For instance, whether the does are growing, breeding, or milking, they need ample supply of legume and grass hay such as timothy, alfalfa, and orchard grasses.
Along with feeding them green grasses, add dry grasses to their diets. Milkers should be fed a standard well-balanced dairy ration of grain feed based on oats, corn, barley, buckwheat, and other such nutritious grains.
Goats prefer to get 80% of their feed from “browse” which includes scrub, bushed, and gorse/thistles and only 20% of their feed from grass.
On the minerals fronts, all goats, whether the kids, does, or the buck, need a steady supply of salt and mineral supplements.
You need to provide your goats with fresh clean water. Keep in mind that goats are very nit-picky about their food’s cleanliness.
You should note that goats love free-feeding. Generally, goats do not thrive when tethered.
They love roaming around and foraging and browsing on a wide variety of bushlands, herbs, woods, and grasses. As such, even though you provide nutritious feeds in their feeding pots on a daily basis, they will appreciate the chance to roam and feed.
However, if you do not have a large enough field to permit grazing, you can opt to free-feed them hay. Just make sure you place the hay somewhere that is free of weeds and plants that goats find to be toxic.
You can train your goats to come home each night to be locked up in their shed by feeding their grain portion at night time and calling them to come and get it, they will very quickly catch on to this!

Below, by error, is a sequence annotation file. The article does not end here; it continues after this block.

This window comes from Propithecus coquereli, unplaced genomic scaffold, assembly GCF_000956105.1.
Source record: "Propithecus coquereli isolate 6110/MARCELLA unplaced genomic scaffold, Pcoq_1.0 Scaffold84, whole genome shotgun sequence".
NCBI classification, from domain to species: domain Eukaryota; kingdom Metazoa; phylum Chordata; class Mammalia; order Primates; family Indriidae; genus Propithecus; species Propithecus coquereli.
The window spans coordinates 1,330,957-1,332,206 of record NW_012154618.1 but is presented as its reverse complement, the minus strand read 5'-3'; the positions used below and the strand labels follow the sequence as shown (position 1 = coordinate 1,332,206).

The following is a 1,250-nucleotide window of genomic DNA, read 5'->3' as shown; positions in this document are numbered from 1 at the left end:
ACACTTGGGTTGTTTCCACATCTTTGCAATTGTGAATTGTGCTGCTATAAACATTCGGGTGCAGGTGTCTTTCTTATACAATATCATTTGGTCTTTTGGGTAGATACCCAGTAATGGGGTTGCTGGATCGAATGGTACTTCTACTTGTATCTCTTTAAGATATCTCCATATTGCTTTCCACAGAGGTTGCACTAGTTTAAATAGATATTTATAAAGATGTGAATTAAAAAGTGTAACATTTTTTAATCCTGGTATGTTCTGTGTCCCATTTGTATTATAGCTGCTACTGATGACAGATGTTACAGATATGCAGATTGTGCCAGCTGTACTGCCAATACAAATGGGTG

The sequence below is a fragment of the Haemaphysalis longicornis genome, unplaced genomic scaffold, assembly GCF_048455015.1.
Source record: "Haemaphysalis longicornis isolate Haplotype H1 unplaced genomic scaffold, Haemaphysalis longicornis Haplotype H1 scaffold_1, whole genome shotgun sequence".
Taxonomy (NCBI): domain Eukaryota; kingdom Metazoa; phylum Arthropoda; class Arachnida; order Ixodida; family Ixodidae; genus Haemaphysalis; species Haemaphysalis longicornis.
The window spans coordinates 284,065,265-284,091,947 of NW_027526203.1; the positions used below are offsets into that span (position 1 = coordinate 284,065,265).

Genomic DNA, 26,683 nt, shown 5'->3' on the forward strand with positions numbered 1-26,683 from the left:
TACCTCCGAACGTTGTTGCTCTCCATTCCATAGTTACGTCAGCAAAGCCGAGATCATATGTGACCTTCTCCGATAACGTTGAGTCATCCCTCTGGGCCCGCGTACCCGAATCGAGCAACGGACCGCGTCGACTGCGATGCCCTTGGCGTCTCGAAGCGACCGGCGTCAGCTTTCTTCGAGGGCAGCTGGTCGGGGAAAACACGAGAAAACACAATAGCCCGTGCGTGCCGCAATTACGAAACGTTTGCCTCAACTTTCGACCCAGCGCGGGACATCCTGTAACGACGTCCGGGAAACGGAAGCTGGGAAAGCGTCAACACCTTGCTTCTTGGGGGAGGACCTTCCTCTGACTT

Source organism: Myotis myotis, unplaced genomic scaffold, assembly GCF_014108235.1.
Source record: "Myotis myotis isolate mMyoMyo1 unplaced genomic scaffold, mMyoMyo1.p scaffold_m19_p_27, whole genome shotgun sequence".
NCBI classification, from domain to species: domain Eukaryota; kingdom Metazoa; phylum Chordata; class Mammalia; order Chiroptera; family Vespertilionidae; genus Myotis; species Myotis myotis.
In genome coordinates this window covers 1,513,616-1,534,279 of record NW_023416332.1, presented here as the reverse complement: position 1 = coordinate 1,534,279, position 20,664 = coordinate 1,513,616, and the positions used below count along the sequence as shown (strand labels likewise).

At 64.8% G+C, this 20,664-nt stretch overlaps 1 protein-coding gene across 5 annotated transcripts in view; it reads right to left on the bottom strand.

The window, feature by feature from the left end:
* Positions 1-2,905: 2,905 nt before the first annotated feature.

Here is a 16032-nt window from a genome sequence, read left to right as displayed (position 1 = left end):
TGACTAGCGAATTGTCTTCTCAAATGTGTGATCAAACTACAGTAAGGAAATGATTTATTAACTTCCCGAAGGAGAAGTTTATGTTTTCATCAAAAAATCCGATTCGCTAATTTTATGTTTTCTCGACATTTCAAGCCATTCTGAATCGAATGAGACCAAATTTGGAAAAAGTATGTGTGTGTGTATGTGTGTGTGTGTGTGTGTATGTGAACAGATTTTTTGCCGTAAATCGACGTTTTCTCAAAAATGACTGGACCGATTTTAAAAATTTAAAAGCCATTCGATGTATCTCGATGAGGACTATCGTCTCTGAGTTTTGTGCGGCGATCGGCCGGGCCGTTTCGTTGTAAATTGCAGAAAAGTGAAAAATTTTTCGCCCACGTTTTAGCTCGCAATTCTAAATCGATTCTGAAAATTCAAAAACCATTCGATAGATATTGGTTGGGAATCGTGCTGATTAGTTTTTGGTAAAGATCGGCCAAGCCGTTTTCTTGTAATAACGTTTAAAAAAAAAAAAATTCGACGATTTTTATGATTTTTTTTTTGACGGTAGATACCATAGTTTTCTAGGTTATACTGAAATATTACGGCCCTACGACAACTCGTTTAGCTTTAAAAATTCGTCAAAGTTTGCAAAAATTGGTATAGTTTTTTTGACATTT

Milking The Goats
When it comes to milking, you want milk at a consistent time of day. Depending on the breed of goats, you will milk once or twice a day.
If you are milking twice, ensure it is as close to 12 hours apart as you can manage. Moreover, always ensure your milking area is clean.
Using an udder balm will help stop chapping and cracking. You can share milk with the goats babies by locking the babies up in a separate pen together over night after they are 4 weeks old.
Then in the morning you can milk the mama’s and then let all the babies out. They will feed during the day, and you won’t have to milk at night.
3. Health Considerations for Goats
Breeding your does should start at least after 8 months and or when the goat weighs at least 80 pounds. Before breeding, keep the does and bucks separated.
When ready to breed we will usually run the buck with the does for a full month, a goats cycle is 3-4 weeks, so a month is usually enough to cover all the does and it limits all the births to a single month in 5-6 months time.
The gestation period for goats is 150 days and you can expect the goats to give birth to twins or triplets depending on the breed and line.
The kids will feed on the milk only for the first 4 or 5 days after which you should introduce solid feeds and grass. They will continue to feed on milk for 2 to 3 months but they should consume forage after 2 weeks.
After a doe gives birth, you will milk the goat for 10-15 months before the does go dry. Let the doe stay dry for 2 months before breeding again.
Just as is the case with humans, it far better to protect your goats from diseases than to cure the diseases.
Feed your goats a proper and healthy diet, keep their pen clean, and consult an extension office on ways to protect their health.
Many breeders recommend regular drenching of goats, but we prefer to have lower stock numbers and rotationally graze them. We only drench for worms if the goats are symptomatic.